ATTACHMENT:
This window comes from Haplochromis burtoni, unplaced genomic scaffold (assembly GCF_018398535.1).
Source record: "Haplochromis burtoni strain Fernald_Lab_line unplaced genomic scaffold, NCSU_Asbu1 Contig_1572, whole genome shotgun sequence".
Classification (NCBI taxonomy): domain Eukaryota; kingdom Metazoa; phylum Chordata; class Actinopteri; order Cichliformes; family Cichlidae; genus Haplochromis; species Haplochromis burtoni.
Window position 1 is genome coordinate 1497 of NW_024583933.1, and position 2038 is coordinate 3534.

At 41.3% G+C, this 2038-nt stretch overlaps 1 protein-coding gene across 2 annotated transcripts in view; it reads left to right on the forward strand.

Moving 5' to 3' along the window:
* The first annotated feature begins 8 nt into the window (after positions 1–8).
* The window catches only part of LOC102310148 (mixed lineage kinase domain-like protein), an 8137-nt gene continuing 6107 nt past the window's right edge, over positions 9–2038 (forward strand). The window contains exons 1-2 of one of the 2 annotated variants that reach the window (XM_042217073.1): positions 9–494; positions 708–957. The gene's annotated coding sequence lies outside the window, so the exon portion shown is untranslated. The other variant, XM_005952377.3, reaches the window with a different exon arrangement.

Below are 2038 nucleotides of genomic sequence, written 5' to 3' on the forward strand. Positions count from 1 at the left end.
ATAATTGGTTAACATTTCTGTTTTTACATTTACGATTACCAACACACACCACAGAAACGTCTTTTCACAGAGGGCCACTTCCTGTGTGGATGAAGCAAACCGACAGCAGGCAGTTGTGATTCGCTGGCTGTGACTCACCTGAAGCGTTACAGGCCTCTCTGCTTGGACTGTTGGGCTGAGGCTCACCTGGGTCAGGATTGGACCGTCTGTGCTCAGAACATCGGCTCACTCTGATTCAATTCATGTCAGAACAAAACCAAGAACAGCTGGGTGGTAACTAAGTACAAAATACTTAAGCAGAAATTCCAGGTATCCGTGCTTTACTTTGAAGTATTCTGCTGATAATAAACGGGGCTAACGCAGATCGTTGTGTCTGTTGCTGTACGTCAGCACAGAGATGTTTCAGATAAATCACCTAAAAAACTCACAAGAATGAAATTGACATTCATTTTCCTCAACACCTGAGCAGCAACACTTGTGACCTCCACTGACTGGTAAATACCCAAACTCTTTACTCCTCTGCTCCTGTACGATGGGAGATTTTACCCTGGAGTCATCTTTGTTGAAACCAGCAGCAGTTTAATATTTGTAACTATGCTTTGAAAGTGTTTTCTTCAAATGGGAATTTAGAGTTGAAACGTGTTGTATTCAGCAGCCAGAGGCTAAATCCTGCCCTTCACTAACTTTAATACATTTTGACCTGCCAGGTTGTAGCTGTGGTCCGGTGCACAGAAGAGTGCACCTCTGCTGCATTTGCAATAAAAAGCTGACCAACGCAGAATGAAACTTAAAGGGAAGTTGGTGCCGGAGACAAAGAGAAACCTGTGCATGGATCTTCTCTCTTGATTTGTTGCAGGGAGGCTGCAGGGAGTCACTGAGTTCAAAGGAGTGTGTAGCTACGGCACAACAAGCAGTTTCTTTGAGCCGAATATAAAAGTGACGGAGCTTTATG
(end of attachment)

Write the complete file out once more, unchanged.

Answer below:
This window comes from Haplochromis burtoni, unplaced genomic scaffold (assembly GCF_018398535.1).
Source record: "Haplochromis burtoni strain Fernald_Lab_line unplaced genomic scaffold, NCSU_Asbu1 Contig_1572, whole genome shotgun sequence".
Classification (NCBI taxonomy): domain Eukaryota; kingdom Metazoa; phylum Chordata; class Actinopteri; order Cichliformes; family Cichlidae; genus Haplochromis; species Haplochromis burtoni.
Window position 1 is genome coordinate 1497 of NW_024583933.1, and position 2038 is coordinate 3534.

At 41.3% G+C, this 2038-nt stretch overlaps 1 protein-coding gene across 2 annotated transcripts in view; it reads left to right on the forward strand.

Moving 5' to 3' along the window:
* The first annotated feature begins 8 nt into the window (after positions 1–8).
* The window catches only part of LOC102310148 (mixed lineage kinase domain-like protein), an 8137-nt gene continuing 6107 nt past the window's right edge, over positions 9–2038 (forward strand). The window contains exons 1-2 of one of the 2 annotated variants that reach the window (XM_042217073.1): positions 9–494; positions 708–957. The gene's annotated coding sequence lies outside the window, so the exon portion shown is untranslated. The other variant, XM_005952377.3, reaches the window with a different exon arrangement.

Below are 2038 nucleotides of genomic sequence, written 5' to 3' on the forward strand. Positions count from 1 at the left end.
ATAATTGGTTAACATTTCTGTTTTTACATTTACGATTACCAACACACACCACAGAAACGTCTTTTCACAGAGGGCCACTTCCTGTGTGGATGAAGCAAACCGACAGCAGGCAGTTGTGATTCGCTGGCTGTGACTCACCTGAAGCGTTACAGGCCTCTCTGCTTGGACTGTTGGGCTGAGGCTCACCTGGGTCAGGATTGGACCGTCTGTGCTCAGAACATCGGCTCACTCTGATTCAATTCATGTCAGAACAAAACCAAGAACAGCTGGGTGGTAACTAAGTACAAAATACTTAAGCAGAAATTCCAGGTATCCGTGCTTTACTTTGAAGTATTCTGCTGATAATAAACGGGGCTAACGCAGATCGTTGTGTCTGTTGCTGTACGTCAGCACAGAGATGTTTCAGATAAATCACCTAAAAAACTCACAAGAATGAAATTGACATTCATTTTCCTCAACACCTGAGCAGCAACACTTGTGACCTCCACTGACTGGTAAATACCCAAACTCTTTACTCCTCTGCTCCTGTACGATGGGAGATTTTACCCTGGAGTCATCTTTGTTGAAACCAGCAGCAGTTTAATATTTGTAACTATGCTTTGAAAGTGTTTTCTTCAAATGGGAATTTAGAGTTGAAACGTGTTGTATTCAGCAGCCAGAGGCTAAATCCTGCCCTTCACTAACTTTAATACATTTTGACCTGCCAGGTTGTAGCTGTGGTCCGGTGCACAGAAGAGTGCACCTCTGCTGCATTTGCAATAAAAAGCTGACCAACGCAGAATGAAACTTAAAGGGAAGTTGGTGCCGGAGACAAAGAGAAACCTGTGCATGGATCTTCTCTCTTGATTTGTTGCAGGGAGGCTGCAGGGAGTCACTGAGTTCAAAGGAGTGTGTAGCTACGGCACAACAAGCAGTTTCTTTGAGCCGAATATAAAAGTGACGGAGCTTTATG